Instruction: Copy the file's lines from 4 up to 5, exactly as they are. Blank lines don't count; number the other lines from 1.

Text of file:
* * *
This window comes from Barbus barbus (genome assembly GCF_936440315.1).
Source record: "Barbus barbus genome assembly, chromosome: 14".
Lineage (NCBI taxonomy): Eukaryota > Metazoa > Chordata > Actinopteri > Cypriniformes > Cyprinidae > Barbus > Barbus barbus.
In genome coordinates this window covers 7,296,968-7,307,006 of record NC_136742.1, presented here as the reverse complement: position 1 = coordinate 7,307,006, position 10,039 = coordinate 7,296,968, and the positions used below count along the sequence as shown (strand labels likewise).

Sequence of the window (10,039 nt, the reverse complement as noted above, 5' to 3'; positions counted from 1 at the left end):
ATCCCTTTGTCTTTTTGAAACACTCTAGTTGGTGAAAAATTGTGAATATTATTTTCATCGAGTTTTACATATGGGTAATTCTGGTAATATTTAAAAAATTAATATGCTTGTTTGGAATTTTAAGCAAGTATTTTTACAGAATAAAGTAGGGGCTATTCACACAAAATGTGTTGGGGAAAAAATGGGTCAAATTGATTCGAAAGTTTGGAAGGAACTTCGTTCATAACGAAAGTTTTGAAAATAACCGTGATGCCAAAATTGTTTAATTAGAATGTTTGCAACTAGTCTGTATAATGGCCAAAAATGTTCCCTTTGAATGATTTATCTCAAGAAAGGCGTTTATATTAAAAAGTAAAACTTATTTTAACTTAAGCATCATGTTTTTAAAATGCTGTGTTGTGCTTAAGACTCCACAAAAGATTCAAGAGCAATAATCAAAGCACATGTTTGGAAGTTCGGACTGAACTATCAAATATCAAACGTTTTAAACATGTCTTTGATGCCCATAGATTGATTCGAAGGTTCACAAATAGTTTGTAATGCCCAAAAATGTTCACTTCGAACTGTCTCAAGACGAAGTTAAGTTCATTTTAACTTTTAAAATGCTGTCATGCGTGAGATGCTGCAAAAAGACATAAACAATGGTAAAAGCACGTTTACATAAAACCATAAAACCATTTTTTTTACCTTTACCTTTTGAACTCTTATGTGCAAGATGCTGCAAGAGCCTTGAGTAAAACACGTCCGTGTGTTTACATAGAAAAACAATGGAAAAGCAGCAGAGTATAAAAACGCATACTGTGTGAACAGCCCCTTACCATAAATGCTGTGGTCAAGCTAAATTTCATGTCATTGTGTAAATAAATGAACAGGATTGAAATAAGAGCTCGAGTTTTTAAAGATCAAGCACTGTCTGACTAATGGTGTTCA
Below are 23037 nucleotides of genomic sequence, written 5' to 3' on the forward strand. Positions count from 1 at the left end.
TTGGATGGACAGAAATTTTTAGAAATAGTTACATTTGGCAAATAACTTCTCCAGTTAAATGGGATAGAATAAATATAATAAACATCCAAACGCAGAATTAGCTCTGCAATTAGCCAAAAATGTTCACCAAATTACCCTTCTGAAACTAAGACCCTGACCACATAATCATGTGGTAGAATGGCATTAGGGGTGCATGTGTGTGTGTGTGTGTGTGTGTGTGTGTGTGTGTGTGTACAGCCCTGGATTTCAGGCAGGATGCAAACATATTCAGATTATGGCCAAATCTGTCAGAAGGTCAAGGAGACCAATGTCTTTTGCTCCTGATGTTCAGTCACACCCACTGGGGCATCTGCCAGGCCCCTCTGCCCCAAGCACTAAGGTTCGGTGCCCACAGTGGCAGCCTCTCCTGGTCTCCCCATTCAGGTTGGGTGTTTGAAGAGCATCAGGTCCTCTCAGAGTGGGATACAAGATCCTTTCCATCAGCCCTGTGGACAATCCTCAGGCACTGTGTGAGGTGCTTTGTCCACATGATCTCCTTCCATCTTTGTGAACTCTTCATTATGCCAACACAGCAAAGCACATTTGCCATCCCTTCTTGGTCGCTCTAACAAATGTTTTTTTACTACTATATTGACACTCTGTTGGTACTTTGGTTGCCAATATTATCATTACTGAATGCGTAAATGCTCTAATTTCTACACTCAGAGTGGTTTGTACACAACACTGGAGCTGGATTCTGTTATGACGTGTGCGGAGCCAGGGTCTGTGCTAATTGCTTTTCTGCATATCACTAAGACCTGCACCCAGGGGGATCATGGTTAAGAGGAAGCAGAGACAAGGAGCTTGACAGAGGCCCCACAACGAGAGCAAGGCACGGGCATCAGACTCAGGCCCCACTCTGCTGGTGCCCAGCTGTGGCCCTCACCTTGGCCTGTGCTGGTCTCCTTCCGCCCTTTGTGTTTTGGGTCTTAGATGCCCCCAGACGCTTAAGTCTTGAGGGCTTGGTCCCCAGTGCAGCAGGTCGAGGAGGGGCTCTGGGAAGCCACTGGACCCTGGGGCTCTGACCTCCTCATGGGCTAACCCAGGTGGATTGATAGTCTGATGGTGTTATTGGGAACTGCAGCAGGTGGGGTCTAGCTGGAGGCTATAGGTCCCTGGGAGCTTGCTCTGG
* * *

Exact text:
In genome coordinates this window covers 7,296,968-7,307,006 of record NC_136742.1, presented here as the reverse complement: position 1 = coordinate 7,307,006, position 10,039 = coordinate 7,296,968, and the positions used below count along the sequence as shown (strand labels likewise).

Sequence of the window (10,039 nt, the reverse complement as noted above, 5' to 3'; positions counted from 1 at the left end):